I wish you all the best in Chicago and feel confident the passion and commitment you bring to the community of Chicago, like you have done in Phoenix will be meaningful and make a different to those who need encouragement most.

    All best,
    Tina

  11. Hi Terry,
    I’m sorry you are moving from Arizona but wish you the very best! Thanks very much for the work you have done here!
    Deb M

  12. Terry,
    I really enjoyed the series and thank you for all the work you put into making them happen. I wish you the best in this next chapter of your life. Take care.
    Warm regards,

    Linda G

  13. Hi Terry,
    It definitely is bittersweet to Know that we no longer will be seeing you here at the salon. The staff and I will miss you but knowing that no matter where you are, that your work will continue in the fight against cancer. Terry you are truly a blessing. I am a bit envious that you have moved back home to Chicago! Hope to hear from you soon to know when your MRM Cancer Lecture Series introduction happens there in Chicago.
    We wish you well
    Rochelle Q and all the Staff
    Rochelle’s Salon & Spa

  14. Terry:

    Good luck on your new adventures in Chicago. I enjoyed your lectures in the past, and I am sure you will continue enriching the lives of your attendees in Chicago. Thanks for your hard work.

    Deborah U

  15. Hi Terry,

    Wishing you the best in Chicago.

    Dr. Jeff E.

  16. Hi Terry,
    Thank you for everything you did here in Phoenix. I think the few meetings we attended were instrumental in my recovery. I’m glad we met you. Hope you enjoy your next adventure.
    Judy M

  17. Oh no! Bummed that you’re moving, but I’m sure you’ll benefit the Chicago area. Glad I got a chance to attend one of your meetings – David D from TGen. He’s going to speak for one of my groups (maybe even 2), and if it weren’t for you, I wouldn’t even have heard him speak – he’s fantastic. And so are you!
    Mo B

  18. Terry,
    We were so very proud of you when you first started the MRM Cancer Support Group, and we still are! You have helped SO many people. I know you will thrive in Chicago and continue your important work, the fight against cancer. We already miss you and we will miss the monthly lectures and all the wonderful people we have met along the way. We have learned so much, thank you! I know Michael is smiling from above!!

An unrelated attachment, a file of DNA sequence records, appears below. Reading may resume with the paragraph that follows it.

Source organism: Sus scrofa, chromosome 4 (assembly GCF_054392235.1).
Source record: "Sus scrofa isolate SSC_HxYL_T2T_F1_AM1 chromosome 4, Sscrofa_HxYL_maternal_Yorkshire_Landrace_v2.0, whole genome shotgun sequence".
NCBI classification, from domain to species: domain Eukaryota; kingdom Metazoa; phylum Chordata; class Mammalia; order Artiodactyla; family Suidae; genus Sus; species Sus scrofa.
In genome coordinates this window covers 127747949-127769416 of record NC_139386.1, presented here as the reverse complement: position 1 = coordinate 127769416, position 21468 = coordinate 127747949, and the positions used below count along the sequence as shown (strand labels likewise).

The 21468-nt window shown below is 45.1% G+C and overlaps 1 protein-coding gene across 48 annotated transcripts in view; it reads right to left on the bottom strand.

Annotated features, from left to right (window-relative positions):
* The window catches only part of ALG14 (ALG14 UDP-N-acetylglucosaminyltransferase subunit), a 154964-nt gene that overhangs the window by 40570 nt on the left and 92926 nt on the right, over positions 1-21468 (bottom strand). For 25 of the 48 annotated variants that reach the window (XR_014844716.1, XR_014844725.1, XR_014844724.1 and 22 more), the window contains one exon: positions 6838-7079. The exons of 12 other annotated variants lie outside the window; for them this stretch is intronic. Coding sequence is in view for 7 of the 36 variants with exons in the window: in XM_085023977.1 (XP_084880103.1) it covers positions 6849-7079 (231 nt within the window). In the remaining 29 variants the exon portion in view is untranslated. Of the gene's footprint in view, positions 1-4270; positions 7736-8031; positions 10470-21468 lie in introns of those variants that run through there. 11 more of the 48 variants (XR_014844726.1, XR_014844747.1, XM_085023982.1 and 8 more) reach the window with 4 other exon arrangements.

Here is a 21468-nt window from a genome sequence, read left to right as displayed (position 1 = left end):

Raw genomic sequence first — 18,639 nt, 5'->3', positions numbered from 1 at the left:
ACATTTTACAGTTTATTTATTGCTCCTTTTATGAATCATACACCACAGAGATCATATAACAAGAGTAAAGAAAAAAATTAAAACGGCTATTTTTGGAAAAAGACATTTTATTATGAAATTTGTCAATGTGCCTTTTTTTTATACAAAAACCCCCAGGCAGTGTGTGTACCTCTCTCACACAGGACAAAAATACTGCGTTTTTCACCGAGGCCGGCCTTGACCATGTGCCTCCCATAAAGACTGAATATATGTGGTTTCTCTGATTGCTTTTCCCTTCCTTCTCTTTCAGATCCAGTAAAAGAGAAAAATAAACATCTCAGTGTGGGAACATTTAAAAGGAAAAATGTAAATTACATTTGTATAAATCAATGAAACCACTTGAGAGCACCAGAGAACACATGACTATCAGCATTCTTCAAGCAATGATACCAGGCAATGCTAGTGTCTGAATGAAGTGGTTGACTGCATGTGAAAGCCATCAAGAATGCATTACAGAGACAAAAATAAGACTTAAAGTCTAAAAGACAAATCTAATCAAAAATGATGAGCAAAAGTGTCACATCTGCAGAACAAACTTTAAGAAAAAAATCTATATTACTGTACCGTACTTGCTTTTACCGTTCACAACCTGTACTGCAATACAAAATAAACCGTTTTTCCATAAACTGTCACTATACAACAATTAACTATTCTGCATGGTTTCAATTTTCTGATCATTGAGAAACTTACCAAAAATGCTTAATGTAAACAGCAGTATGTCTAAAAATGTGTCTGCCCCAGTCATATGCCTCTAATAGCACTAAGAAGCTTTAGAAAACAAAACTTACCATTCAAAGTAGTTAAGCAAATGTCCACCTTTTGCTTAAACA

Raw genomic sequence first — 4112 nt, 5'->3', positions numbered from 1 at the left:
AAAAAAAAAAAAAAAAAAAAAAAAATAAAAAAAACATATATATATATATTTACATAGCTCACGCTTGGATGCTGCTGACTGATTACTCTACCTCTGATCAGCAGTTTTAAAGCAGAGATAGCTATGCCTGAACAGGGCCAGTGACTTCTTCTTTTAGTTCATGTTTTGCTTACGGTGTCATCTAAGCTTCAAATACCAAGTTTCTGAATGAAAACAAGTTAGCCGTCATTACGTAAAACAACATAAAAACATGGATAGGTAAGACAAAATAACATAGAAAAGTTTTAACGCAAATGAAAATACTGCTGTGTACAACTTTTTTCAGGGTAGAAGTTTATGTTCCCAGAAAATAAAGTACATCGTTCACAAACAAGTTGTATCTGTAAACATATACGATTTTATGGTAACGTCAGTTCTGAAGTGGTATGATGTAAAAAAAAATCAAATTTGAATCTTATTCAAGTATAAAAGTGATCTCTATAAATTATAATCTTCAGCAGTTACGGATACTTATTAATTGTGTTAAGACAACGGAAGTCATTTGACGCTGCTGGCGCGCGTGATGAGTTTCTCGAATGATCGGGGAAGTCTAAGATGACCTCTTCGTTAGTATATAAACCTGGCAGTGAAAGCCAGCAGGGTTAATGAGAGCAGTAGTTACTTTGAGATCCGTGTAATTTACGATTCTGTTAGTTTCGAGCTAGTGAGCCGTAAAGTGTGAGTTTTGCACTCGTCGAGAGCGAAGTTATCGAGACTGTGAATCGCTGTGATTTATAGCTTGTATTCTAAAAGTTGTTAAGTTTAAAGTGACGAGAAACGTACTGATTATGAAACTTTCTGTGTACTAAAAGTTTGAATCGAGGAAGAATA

See you in Chicago!
    Love,
    Carol and Pete

  19. Terry,

    I have heard nothing but wonderful comments about your lecture series over the years. I am sure your followers are going to miss you and all the wonderful information and support you provided to them. Please let me know when you return to Phoenix, even if only on an intermittently basis to continue your work. I wish you the very best on your new adventure in Chicago, stay warm this winter.

    Mimi A, RN

  20. Hi Terry,
    It’s been a long time since I communicated with you, but I have continued to follow your writing in the Tattler. And I noticed even though you have relocated to Chicago your piece was in the most recent Tattler couple weeks ago. Good to see. We are fast approaching the month of November when almost 6 years ago your Michael and my Judy both lost their lives to Cancer. I guess I’ve learned to live with it, but it’s not an easy journey. I know you can relate to it as well. Anyway, wish you the best there in Chicago. Take care.
    Ed D.

  21. Terry –
    I am so sorry you have left us but I’m glad you plan to continue your work in Chicago. Your enthusiasm for new knowledge has inspired me to continue to research my own issues, including more recipes for my rest-of-my-life liquid diet. And your compassion and your friendship mean so very much to me. Thank you for being you.
    Francess.

  22. Terry,

    My hospice was small, in the mountains, and not very many resources for aftercare. But I am anxious to begin a group in the Denver area, where the need is greater. So far 4 friends have passed from EC in the last 5 years. It is a hideous form of cancer that does not get the national attention it needs. Your posts of your journey was the closest to the reality I have read so far.

    I hope your journey continues in a positive and peaceful direction.

    Thanks,

    Sandra H.

  23. Good luck, terry. We hope to visit Chicago again and see you.

  24. Hi Terry
    Good to hear from you. Great pictures too 🙂 BTW, Dr. David Duggan gave a fabulous talk for my small group. He was bummed that you moved. Keep in touch.
    Mo

  25. Good luck to you Terry! Thank you for all you do!

    Colleen F.

  26. Welcome back to the Midwest. Best in setting up the series. With Chicago, Northwestern, Rush and other research hospitals you will have great resources.

    Thanks for your work… best,

    Mary Pat B.

  27. Good luck on your new adventure!

    Eileen W.

  28. Hi Terry,

    Best wishes for you as you move to Chicago! I’ll miss you! Keep in touch. Blessings!

    Gladys C.